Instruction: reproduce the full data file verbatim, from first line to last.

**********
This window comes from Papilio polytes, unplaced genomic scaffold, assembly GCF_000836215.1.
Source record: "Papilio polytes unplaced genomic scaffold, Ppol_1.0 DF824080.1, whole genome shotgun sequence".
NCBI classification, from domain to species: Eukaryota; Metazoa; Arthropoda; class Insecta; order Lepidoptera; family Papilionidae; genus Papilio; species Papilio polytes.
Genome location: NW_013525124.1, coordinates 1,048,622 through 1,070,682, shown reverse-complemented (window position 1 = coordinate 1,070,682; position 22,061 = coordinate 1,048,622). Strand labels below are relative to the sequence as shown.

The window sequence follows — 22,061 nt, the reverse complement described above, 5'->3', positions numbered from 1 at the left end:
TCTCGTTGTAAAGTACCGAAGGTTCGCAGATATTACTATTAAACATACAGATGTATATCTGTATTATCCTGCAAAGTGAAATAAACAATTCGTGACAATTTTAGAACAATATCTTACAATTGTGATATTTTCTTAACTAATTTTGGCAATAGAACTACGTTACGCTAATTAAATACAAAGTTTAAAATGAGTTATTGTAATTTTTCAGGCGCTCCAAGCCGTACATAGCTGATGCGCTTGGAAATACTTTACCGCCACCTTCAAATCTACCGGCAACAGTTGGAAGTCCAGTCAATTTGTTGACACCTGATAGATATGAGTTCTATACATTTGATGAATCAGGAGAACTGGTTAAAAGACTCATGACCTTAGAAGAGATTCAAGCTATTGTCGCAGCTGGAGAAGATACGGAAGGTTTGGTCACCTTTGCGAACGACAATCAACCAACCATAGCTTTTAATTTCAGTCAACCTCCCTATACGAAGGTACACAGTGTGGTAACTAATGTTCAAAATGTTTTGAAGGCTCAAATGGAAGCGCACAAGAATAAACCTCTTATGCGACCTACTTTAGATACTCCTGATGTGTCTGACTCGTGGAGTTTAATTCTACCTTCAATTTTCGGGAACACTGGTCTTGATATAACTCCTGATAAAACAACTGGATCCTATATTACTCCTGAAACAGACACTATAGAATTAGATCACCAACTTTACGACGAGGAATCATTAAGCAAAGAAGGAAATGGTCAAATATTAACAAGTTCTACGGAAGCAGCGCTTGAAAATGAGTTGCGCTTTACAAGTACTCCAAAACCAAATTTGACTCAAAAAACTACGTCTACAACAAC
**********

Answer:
This window comes from Papilio polytes, unplaced genomic scaffold, assembly GCF_000836215.1.
Source record: "Papilio polytes unplaced genomic scaffold, Ppol_1.0 DF824080.1, whole genome shotgun sequence".
NCBI classification, from domain to species: Eukaryota; Metazoa; Arthropoda; class Insecta; order Lepidoptera; family Papilionidae; genus Papilio; species Papilio polytes.
Genome location: NW_013525124.1, coordinates 1,048,622 through 1,070,682, shown reverse-complemented (window position 1 = coordinate 1,070,682; position 22,061 = coordinate 1,048,622). Strand labels below are relative to the sequence as shown.

The window sequence follows — 22,061 nt, the reverse complement described above, 5'->3', positions numbered from 1 at the left end:
TCTCGTTGTAAAGTACCGAAGGTTCGCAGATATTACTATTAAACATACAGATGTATATCTGTATTATCCTGCAAAGTGAAATAAACAATTCGTGACAATTTTAGAACAATATCTTACAATTGTGATATTTTCTTAACTAATTTTGGCAATAGAACTACGTTACGCTAATTAAATACAAAGTTTAAAATGAGTTATTGTAATTTTTCAGGCGCTCCAAGCCGTACATAGCTGATGCGCTTGGAAATACTTTACCGCCACCTTCAAATCTACCGGCAACAGTTGGAAGTCCAGTCAATTTGTTGACACCTGATAGATATGAGTTCTATACATTTGATGAATCAGGAGAACTGGTTAAAAGACTCATGACCTTAGAAGAGATTCAAGCTATTGTCGCAGCTGGAGAAGATACGGAAGGTTTGGTCACCTTTGCGAACGACAATCAACCAACCATAGCTTTTAATTTCAGTCAACCTCCCTATACGAAGGTACACAGTGTGGTAACTAATGTTCAAAATGTTTTGAAGGCTCAAATGGAAGCGCACAAGAATAAACCTCTTATGCGACCTACTTTAGATACTCCTGATGTGTCTGACTCGTGGAGTTTAATTCTACCTTCAATTTTCGGGAACACTGGTCTTGATATAACTCCTGATAAAACAACTGGATCCTATATTACTCCTGAAACAGACACTATAGAATTAGATCACCAACTTTACGACGAGGAATCATTAAGCAAAGAAGGAAATGGTCAAATATTAACAAGTTCTACGGAAGCAGCGCTTGAAAATGAGTTGCGCTTTACAAGTACTCCAAAACCAAATTTGACTCAAAAAACTACGTCTACAACAAC